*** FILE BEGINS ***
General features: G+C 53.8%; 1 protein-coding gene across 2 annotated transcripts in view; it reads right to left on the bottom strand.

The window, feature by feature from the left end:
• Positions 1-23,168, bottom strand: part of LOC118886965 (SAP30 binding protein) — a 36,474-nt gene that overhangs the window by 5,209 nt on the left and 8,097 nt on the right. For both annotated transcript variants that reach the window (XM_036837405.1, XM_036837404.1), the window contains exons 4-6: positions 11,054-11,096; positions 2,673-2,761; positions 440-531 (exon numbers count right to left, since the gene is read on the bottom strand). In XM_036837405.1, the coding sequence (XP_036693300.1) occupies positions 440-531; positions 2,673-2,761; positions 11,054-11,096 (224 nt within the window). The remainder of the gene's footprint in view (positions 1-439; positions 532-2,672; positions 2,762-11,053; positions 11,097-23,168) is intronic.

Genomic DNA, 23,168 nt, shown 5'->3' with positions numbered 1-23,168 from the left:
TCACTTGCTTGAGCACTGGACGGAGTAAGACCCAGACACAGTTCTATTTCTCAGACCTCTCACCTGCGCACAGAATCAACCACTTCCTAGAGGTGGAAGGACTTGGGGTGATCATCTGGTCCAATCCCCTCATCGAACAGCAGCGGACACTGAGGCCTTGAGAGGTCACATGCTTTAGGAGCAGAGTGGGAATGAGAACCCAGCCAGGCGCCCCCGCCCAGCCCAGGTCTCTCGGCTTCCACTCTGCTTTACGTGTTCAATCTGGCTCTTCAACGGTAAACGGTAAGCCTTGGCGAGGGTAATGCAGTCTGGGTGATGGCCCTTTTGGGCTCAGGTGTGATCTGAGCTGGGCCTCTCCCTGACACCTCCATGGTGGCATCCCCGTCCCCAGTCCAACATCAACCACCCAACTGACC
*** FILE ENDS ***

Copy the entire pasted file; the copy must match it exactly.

General features: G+C 53.8%; 1 protein-coding gene across 2 annotated transcripts in view; it reads right to left on the bottom strand.

The window, feature by feature from the left end:
• Positions 1-23,168, bottom strand: part of LOC118886965 (SAP30 binding protein) — a 36,474-nt gene that overhangs the window by 5,209 nt on the left and 8,097 nt on the right. For both annotated transcript variants that reach the window (XM_036837405.1, XM_036837404.1), the window contains exons 4-6: positions 11,054-11,096; positions 2,673-2,761; positions 440-531 (exon numbers count right to left, since the gene is read on the bottom strand). In XM_036837405.1, the coding sequence (XP_036693300.1) occupies positions 440-531; positions 2,673-2,761; positions 11,054-11,096 (224 nt within the window). The remainder of the gene's footprint in view (positions 1-439; positions 532-2,672; positions 2,762-11,053; positions 11,097-23,168) is intronic.

Genomic DNA, 23,168 nt, shown 5'->3' with positions numbered 1-23,168 from the left:
TCACTTGCTTGAGCACTGGACGGAGTAAGACCCAGACACAGTTCTATTTCTCAGACCTCTCACCTGCGCACAGAATCAACCACTTCCTAGAGGTGGAAGGACTTGGGGTGATCATCTGGTCCAATCCCCTCATCGAACAGCAGCGGACACTGAGGCCTTGAGAGGTCACATGCTTTAGGAGCAGAGTGGGAATGAGAACCCAGCCAGGCGCCCCCGCCCAGCCCAGGTCTCTCGGCTTCCACTCTGCTTTACGTGTTCAATCTGGCTCTTCAACGGTAAACGGTAAGCCTTGGCGAGGGTAATGCAGTCTGGGTGATGGCCCTTTTGGGCTCAGGTGTGATCTGAGCTGGGCCTCTCCCTGACACCTCCATGGTGGCATCCCCGTCCCCAGTCCAACATCAACCACCCAACTGACC